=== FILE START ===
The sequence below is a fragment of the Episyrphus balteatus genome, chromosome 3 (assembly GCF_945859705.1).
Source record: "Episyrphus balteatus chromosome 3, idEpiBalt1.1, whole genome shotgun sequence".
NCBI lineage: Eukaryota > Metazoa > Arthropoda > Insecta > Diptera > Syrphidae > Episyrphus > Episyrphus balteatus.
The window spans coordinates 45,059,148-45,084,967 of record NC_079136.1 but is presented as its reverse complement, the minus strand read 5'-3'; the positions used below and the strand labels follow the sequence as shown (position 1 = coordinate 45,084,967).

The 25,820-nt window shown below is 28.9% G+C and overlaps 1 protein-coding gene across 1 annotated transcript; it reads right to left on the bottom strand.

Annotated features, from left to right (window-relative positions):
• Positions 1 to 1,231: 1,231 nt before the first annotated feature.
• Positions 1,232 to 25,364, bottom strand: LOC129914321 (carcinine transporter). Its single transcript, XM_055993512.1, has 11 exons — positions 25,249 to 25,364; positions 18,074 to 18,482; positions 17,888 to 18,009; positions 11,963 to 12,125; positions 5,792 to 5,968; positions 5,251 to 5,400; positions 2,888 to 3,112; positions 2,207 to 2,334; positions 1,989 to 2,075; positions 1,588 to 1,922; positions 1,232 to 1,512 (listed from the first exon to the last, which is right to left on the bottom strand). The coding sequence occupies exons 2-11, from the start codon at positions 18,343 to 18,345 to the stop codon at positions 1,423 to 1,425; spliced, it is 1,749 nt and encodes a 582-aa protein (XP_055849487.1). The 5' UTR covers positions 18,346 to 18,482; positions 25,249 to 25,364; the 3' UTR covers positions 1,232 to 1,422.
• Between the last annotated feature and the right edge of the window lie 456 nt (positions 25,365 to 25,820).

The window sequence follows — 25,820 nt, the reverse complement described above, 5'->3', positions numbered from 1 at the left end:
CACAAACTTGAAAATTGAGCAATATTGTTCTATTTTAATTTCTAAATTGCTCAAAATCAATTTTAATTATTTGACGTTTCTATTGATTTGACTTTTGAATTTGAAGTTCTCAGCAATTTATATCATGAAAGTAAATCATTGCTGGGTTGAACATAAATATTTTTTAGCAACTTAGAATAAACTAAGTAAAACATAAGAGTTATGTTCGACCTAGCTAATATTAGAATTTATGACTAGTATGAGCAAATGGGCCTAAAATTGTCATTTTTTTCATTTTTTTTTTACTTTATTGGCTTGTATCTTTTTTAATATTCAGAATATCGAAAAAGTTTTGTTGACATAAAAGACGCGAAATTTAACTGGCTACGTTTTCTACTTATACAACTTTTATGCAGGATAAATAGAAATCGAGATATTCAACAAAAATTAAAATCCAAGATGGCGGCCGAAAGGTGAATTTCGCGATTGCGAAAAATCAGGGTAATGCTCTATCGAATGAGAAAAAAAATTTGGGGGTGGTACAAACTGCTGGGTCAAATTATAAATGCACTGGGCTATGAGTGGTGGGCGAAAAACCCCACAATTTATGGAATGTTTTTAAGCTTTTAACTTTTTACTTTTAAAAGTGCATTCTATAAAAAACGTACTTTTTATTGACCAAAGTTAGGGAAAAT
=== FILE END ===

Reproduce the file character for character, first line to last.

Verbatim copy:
The sequence below is a fragment of the Episyrphus balteatus genome, chromosome 3 (assembly GCF_945859705.1).
Source record: "Episyrphus balteatus chromosome 3, idEpiBalt1.1, whole genome shotgun sequence".
NCBI lineage: Eukaryota > Metazoa > Arthropoda > Insecta > Diptera > Syrphidae > Episyrphus > Episyrphus balteatus.
The window spans coordinates 45,059,148-45,084,967 of record NC_079136.1 but is presented as its reverse complement, the minus strand read 5'-3'; the positions used below and the strand labels follow the sequence as shown (position 1 = coordinate 45,084,967).

The 25,820-nt window shown below is 28.9% G+C and overlaps 1 protein-coding gene across 1 annotated transcript; it reads right to left on the bottom strand.

Annotated features, from left to right (window-relative positions):
• Positions 1 to 1,231: 1,231 nt before the first annotated feature.
• Positions 1,232 to 25,364, bottom strand: LOC129914321 (carcinine transporter). Its single transcript, XM_055993512.1, has 11 exons — positions 25,249 to 25,364; positions 18,074 to 18,482; positions 17,888 to 18,009; positions 11,963 to 12,125; positions 5,792 to 5,968; positions 5,251 to 5,400; positions 2,888 to 3,112; positions 2,207 to 2,334; positions 1,989 to 2,075; positions 1,588 to 1,922; positions 1,232 to 1,512 (listed from the first exon to the last, which is right to left on the bottom strand). The coding sequence occupies exons 2-11, from the start codon at positions 18,343 to 18,345 to the stop codon at positions 1,423 to 1,425; spliced, it is 1,749 nt and encodes a 582-aa protein (XP_055849487.1). The 5' UTR covers positions 18,346 to 18,482; positions 25,249 to 25,364; the 3' UTR covers positions 1,232 to 1,422.
• Between the last annotated feature and the right edge of the window lie 456 nt (positions 25,365 to 25,820).

The window sequence follows — 25,820 nt, the reverse complement described above, 5'->3', positions numbered from 1 at the left end:
CACAAACTTGAAAATTGAGCAATATTGTTCTATTTTAATTTCTAAATTGCTCAAAATCAATTTTAATTATTTGACGTTTCTATTGATTTGACTTTTGAATTTGAAGTTCTCAGCAATTTATATCATGAAAGTAAATCATTGCTGGGTTGAACATAAATATTTTTTAGCAACTTAGAATAAACTAAGTAAAACATAAGAGTTATGTTCGACCTAGCTAATATTAGAATTTATGACTAGTATGAGCAAATGGGCCTAAAATTGTCATTTTTTTCATTTTTTTTTTACTTTATTGGCTTGTATCTTTTTTAATATTCAGAATATCGAAAAAGTTTTGTTGACATAAAAGACGCGAAATTTAACTGGCTACGTTTTCTACTTATACAACTTTTATGCAGGATAAATAGAAATCGAGATATTCAACAAAAATTAAAATCCAAGATGGCGGCCGAAAGGTGAATTTCGCGATTGCGAAAAATCAGGGTAATGCTCTATCGAATGAGAAAAAAAATTTGGGGGTGGTACAAACTGCTGGGTCAAATTATAAATGCACTGGGCTATGAGTGGTGGGCGAAAAACCCCACAATTTATGGAATGTTTTTAAGCTTTTAACTTTTTACTTTTAAAAGTGCATTCTATAAAAAACGTACTTTTTATTGACCAAAGTTAGGGAAAAT